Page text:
ABOUT THE ANTHOLOGY
So classical music is dead, huh? Tell that to the outstanding, inspiring, talented, and very much alive composers who were selected for this year’s PARMA Anthology.
I suppose that classical music proper—a style that was identified ex post facto and applied to a particular time period that had a (somewhat) defined beginning and end—is indeed a closed book, not unlike baroque music or for that matter rock & roll or disco (though you don’t often read about people decrying the death of baroque music, do you?).
It seems what we’re really talking about here, at the core of all the hand-wringing and garment-rending about the state of the industry and the changes that both follow and form the direction we all take, is quite simple: music. Not classical, not rap, not free jazz, not country, but just music. Let’s be done with the classifications and stratifications and get down to brass tacks: there are composers who are creating phenomenal works, new amalgamations of styles and genres, new conceptions of form and structure, new methods of expression and execution, and anybody talking about the death of anything is clearly not paying attention.
The criteria for this year’s Anthology were basic and clear: all applicants had to be 30 years old or younger and must actively be studying composition, while the submitted pieces must be scored for 1-4 instruments, using violin, viola, and/or cello and have a duration of no more than 10 minutes.
The reason for this was that we wanted ensembles and performers to have easy access to new compositions such as these, pieces that are modest in size and scope (if not in musical language or ambition), programmable, performable, and optimized for public presentation, and, to paraphrase the old adage about Chicago voting, to play them early and often. After all, music is written to be heard, not to sit on a shelf or in a hard drive… it’s not wine, and doesn’t necessarily become better by sitting in a dark place.
As a final note, I would like to extend a warm congratulations to the Grand Prize Winner of the contest which yielded this collection, Tina Tallon. Tina’s piece selective defrosting is an intense, inspired work which progresses from a glacial stasis to a heated finale, and represents not only the quality of works submitted to the Competition but also the fearlessness which with so many modern composers approach their work and art. As the Grand Prize Winner, selective defrosting was premiered at this year’s inaugural PARMA Music Festival.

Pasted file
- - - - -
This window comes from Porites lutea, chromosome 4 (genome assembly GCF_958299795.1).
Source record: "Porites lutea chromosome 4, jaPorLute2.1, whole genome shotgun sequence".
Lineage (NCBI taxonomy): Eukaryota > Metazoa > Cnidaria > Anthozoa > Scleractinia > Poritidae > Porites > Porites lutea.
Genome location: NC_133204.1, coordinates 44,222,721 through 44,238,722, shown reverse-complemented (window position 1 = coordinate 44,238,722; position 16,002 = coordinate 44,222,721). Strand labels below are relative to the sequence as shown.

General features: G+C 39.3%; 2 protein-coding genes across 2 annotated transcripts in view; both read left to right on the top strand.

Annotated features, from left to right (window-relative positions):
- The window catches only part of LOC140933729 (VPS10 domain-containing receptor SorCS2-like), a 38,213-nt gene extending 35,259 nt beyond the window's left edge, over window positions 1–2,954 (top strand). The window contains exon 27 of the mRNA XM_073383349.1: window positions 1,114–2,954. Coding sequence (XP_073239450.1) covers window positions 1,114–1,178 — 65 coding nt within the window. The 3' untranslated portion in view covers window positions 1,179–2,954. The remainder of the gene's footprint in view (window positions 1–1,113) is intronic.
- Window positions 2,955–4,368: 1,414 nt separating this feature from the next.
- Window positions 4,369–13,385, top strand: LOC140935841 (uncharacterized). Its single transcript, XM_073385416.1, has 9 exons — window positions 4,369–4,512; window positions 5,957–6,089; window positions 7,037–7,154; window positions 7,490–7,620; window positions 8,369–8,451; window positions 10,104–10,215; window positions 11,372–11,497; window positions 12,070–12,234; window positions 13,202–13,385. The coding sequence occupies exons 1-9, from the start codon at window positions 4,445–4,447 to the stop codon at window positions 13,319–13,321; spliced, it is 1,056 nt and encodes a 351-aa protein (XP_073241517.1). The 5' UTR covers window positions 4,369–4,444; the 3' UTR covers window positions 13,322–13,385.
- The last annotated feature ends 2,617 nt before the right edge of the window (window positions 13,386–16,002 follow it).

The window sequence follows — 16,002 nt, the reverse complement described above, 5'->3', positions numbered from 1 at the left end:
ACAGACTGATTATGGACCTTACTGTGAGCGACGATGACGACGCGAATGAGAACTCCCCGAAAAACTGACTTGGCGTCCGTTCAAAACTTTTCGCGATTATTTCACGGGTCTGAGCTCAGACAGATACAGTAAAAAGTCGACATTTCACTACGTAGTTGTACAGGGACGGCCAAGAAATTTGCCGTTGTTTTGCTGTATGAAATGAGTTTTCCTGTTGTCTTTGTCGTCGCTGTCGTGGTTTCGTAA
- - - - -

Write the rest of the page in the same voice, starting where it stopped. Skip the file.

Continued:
PARMA’s goal here, as with all of our projects and recordings and endeavors, is to shine a bright light on music that is engaging and enervating. We’ll leave the categorizations to others.
Enjoy the music!
CEO, PARMA Recordings
ABOUT THE JUDGES
The panel of judges and editor of the 2012 PARMA Student Composer Competition served an invaluable role in the early processes of this Anthology. The scores received for the inaugural competition served as its source material, and were thoroughly vetted for professionalism, innovation, programmability, and performability by editor Chris Brubaker and judges Richard Brooks, John Page, and Timothy Davis.
Timothy A. Davis brings a variety of administrative, corporate, and new music experience to his role as CEO of the Boston New Music Initiative. Recognizing the need for a strong network across musical disciplines, Tim’s motivation in founding BNMI reflects his long-standing commitment to furthering the careers of composers and musicians. He has served as a judge for composition competitions with the National Federation of Music Clubs and on judging panels for BNMI’s Calls for Scores. As an educator, Tim provides private composition instruction, and he worked as an instructor of theory and aural skills at the University of Iowa, where he earned Pi Kappa Lambda honors in graduating with a doctorate in composition in 2009. He also holds degrees from Boston College and the University of Massachusetts.
Sergio Cervetti’s works range from instrumental and vocal music to electronic works that often reflect his South American, French and Italian heritage. His vocabulary draws from an early brush with twelve-tone and minimalism, and his current approach is flexible and free. Critics have said that Cervetti’s style blends folk elements, European tradition, and minimalist aesthetics; they also often comment that his music displays a range of sonorities that are truly novel.
Cervetti, who was born in Uruguay and became a U.S. citizen in 1979, graduated from the Peabody Institute after studying with Ernst Krenek and Stefan Grove; and was subsequently invited by the DAAD to be composer-in-residence in Berlin after winning a Caracas Festival prize for Five Episodes. After taking residence in New York City in 1970 he taught at Brooklyn College, worked for Virgil Thomson, and studied electronic music with Vladimir Ussachevsky and Alcides Lanza at Columbia University. In 1972 he joined the faculty of New York University Tisch School of the Arts where he taught music history, composition and choreography until 1997.
Alan Beeler completed his graduate study in theory and composition at Washington University, where he received an M.A. and Ph. D. He studied composition with Robert Wykes, Robert Baker, and Harold Blumenfeld, theory with Leigh Gerdine, and musicology with Lincoln Bunce Spiess and Paul Amadeus Pisk.
Beeler has taught music theory, composition, and oboe at Washington University and Eastern Kentucky University, where he was Professor of Music Theory and Composition. His many compositions include works for solo piano, chorus, chamber ensemble, string orchestra, full orchestra, and voice.
ABOUT THE ANTHOLOGY
ABOUT THE JUDGES